01 October 2020 16:45
Google has celebrated the start of Black History month with a Doodle honouring the incredible life of Ignatius Sancho, a Greenwich composer and writer who fought for the freedoms of black people. Born around 1729, Ignatius Sancho was the first Briton of African descent to have voted in a British general election and to have an obituary published in the British press. Sancho wrote in detail about the abolition of slavery, earning his reputation as a "man of letters". He also made his name as the first person of African descent to publish classical music in a European style. Portrait believed to be of a young Ignatius Sancho, between between 1757-1760 Born on a slave ship crossing the Atlantic, Sancho was taken to Greenwich after both his parents died, to work in a house of three unmarried sisters.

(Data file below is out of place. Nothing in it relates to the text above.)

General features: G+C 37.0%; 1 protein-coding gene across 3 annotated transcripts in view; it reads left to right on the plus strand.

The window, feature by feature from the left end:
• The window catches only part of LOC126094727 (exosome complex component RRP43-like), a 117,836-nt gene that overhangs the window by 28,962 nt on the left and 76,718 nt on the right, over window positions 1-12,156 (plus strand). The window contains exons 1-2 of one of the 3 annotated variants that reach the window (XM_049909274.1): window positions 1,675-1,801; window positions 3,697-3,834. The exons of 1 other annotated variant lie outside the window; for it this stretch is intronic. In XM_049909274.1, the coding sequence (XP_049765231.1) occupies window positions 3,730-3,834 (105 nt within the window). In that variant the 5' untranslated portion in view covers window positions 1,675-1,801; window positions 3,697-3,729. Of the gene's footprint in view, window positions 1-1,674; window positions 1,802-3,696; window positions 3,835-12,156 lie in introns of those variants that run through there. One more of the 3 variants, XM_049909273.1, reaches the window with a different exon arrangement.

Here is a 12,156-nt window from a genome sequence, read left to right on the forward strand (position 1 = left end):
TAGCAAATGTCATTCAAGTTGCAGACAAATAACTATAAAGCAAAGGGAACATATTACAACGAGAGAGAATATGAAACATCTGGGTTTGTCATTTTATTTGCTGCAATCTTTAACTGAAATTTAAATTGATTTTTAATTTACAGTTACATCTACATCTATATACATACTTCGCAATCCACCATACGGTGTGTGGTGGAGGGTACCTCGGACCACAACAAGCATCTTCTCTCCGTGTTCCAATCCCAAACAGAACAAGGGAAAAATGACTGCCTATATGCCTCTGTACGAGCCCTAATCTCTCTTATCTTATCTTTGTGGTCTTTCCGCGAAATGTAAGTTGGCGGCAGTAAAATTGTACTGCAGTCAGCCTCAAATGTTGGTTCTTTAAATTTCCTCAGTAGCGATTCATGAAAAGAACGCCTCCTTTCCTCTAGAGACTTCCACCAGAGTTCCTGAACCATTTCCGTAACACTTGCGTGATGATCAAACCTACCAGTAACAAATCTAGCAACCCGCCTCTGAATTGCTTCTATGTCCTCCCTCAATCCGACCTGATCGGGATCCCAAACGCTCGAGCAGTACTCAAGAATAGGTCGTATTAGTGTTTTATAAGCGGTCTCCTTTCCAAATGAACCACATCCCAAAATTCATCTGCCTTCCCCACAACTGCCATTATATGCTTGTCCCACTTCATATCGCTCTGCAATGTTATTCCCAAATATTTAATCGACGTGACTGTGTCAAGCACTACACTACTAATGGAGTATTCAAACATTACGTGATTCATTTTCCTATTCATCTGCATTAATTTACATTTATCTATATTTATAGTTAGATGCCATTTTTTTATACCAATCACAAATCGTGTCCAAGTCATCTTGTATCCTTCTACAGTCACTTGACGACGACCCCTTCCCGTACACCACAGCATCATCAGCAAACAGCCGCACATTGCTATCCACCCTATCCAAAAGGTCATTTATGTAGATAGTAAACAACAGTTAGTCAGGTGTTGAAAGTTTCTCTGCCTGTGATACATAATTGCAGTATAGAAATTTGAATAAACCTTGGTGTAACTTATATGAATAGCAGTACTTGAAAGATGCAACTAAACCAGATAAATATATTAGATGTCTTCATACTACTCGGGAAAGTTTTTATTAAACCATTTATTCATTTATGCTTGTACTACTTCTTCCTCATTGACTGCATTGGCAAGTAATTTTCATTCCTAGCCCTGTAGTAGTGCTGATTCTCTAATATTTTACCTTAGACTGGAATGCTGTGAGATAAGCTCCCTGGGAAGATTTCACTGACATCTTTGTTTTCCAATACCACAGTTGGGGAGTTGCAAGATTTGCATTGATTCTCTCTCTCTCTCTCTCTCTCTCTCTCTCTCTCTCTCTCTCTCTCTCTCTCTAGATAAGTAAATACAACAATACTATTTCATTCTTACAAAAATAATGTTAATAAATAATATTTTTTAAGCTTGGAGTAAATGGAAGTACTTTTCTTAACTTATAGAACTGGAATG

There, he was encouraged to educate himself by an aristocratic neighbour, who lent him books and resources. Sancho started writing letters, criticising what he saw in 18th-century society and politics. These were published in newspapers and he became a symbol of the anti-slavery movement. He taught himself to write music and published four books of songs and dance music. Later, Sancho married a West Indian woman, Anne Osborne, with whom he had seven children. They opened a greengrocer in Westminster. As a male homeowner, Sancho was eligible to vote, which he did in 1774. Designed by UK-based artist Kingsley Nebechi, today's Google illustration shows Sancho holding a quill, with his birthplace, a slave ship, in the background. A physical reminder of Sancho can still be found on a wall in the southwest corner of Greenwich Park, where a plaque in his memory says: